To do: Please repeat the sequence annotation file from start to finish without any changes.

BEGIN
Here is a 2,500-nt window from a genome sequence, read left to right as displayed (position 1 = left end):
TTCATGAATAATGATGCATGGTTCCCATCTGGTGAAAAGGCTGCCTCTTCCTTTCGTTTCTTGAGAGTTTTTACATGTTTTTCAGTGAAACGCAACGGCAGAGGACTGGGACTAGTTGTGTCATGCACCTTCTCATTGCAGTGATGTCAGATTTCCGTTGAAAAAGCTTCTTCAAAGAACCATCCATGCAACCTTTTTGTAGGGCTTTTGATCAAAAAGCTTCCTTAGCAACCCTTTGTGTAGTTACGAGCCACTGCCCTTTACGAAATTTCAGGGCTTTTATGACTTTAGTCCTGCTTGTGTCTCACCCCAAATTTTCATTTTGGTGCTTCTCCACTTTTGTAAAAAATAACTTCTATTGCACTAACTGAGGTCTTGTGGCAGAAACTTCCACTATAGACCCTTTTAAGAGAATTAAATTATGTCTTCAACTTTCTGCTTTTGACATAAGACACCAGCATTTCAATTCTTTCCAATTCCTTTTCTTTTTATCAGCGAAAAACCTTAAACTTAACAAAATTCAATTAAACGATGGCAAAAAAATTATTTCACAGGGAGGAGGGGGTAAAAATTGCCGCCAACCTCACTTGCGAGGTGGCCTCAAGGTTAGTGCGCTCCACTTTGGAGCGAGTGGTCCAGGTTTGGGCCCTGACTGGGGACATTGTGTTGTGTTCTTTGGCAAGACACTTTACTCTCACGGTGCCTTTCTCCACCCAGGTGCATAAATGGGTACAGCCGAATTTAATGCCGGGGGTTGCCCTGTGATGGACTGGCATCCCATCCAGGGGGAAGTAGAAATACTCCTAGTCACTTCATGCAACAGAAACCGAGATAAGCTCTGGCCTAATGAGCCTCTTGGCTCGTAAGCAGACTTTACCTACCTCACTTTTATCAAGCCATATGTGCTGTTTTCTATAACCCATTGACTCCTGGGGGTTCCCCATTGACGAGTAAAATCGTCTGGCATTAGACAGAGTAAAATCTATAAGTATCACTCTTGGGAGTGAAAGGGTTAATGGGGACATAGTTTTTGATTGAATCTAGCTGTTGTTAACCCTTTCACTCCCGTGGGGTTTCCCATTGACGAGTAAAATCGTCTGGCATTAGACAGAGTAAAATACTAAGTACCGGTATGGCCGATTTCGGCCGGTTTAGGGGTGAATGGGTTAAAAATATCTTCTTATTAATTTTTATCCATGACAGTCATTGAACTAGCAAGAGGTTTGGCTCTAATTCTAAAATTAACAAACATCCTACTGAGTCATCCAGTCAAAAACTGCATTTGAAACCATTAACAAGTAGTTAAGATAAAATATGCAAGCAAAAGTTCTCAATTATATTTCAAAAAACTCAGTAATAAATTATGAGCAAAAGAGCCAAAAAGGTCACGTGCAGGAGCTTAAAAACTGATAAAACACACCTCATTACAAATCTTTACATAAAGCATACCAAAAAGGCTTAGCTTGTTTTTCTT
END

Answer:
Here is a 2,500-nt window from a genome sequence, read left to right as displayed (position 1 = left end):
TTCATGAATAATGATGCATGGTTCCCATCTGGTGAAAAGGCTGCCTCTTCCTTTCGTTTCTTGAGAGTTTTTACATGTTTTTCAGTGAAACGCAACGGCAGAGGACTGGGACTAGTTGTGTCATGCACCTTCTCATTGCAGTGATGTCAGATTTCCGTTGAAAAAGCTTCTTCAAAGAACCATCCATGCAACCTTTTTGTAGGGCTTTTGATCAAAAAGCTTCCTTAGCAACCCTTTGTGTAGTTACGAGCCACTGCCCTTTACGAAATTTCAGGGCTTTTATGACTTTAGTCCTGCTTGTGTCTCACCCCAAATTTTCATTTTGGTGCTTCTCCACTTTTGTAAAAAATAACTTCTATTGCACTAACTGAGGTCTTGTGGCAGAAACTTCCACTATAGACCCTTTTAAGAGAATTAAATTATGTCTTCAACTTTCTGCTTTTGACATAAGACACCAGCATTTCAATTCTTTCCAATTCCTTTTCTTTTTATCAGCGAAAAACCTTAAACTTAACAAAATTCAATTAAACGATGGCAAAAAAATTATTTCACAGGGAGGAGGGGGTAAAAATTGCCGCCAACCTCACTTGCGAGGTGGCCTCAAGGTTAGTGCGCTCCACTTTGGAGCGAGTGGTCCAGGTTTGGGCCCTGACTGGGGACATTGTGTTGTGTTCTTTGGCAAGACACTTTACTCTCACGGTGCCTTTCTCCACCCAGGTGCATAAATGGGTACAGCCGAATTTAATGCCGGGGGTTGCCCTGTGATGGACTGGCATCCCATCCAGGGGGAAGTAGAAATACTCCTAGTCACTTCATGCAACAGAAACCGAGATAAGCTCTGGCCTAATGAGCCTCTTGGCTCGTAAGCAGACTTTACCTACCTCACTTTTATCAAGCCATATGTGCTGTTTTCTATAACCCATTGACTCCTGGGGGTTCCCCATTGACGAGTAAAATCGTCTGGCATTAGACAGAGTAAAATCTATAAGTATCACTCTTGGGAGTGAAAGGGTTAATGGGGACATAGTTTTTGATTGAATCTAGCTGTTGTTAACCCTTTCACTCCCGTGGGGTTTCCCATTGACGAGTAAAATCGTCTGGCATTAGACAGAGTAAAATACTAAGTACCGGTATGGCCGATTTCGGCCGGTTTAGGGGTGAATGGGTTAAAAATATCTTCTTATTAATTTTTATCCATGACAGTCATTGAACTAGCAAGAGGTTTGGCTCTAATTCTAAAATTAACAAACATCCTACTGAGTCATCCAGTCAAAAACTGCATTTGAAACCATTAACAAGTAGTTAAGATAAAATATGCAAGCAAAAGTTCTCAATTATATTTCAAAAAACTCAGTAATAAATTATGAGCAAAAGAGCCAAAAAGGTCACGTGCAGGAGCTTAAAAACTGATAAAACACACCTCATTACAAATCTTTACATAAAGCATACCAAAAAGGCTTAGCTTGTTTTTCTT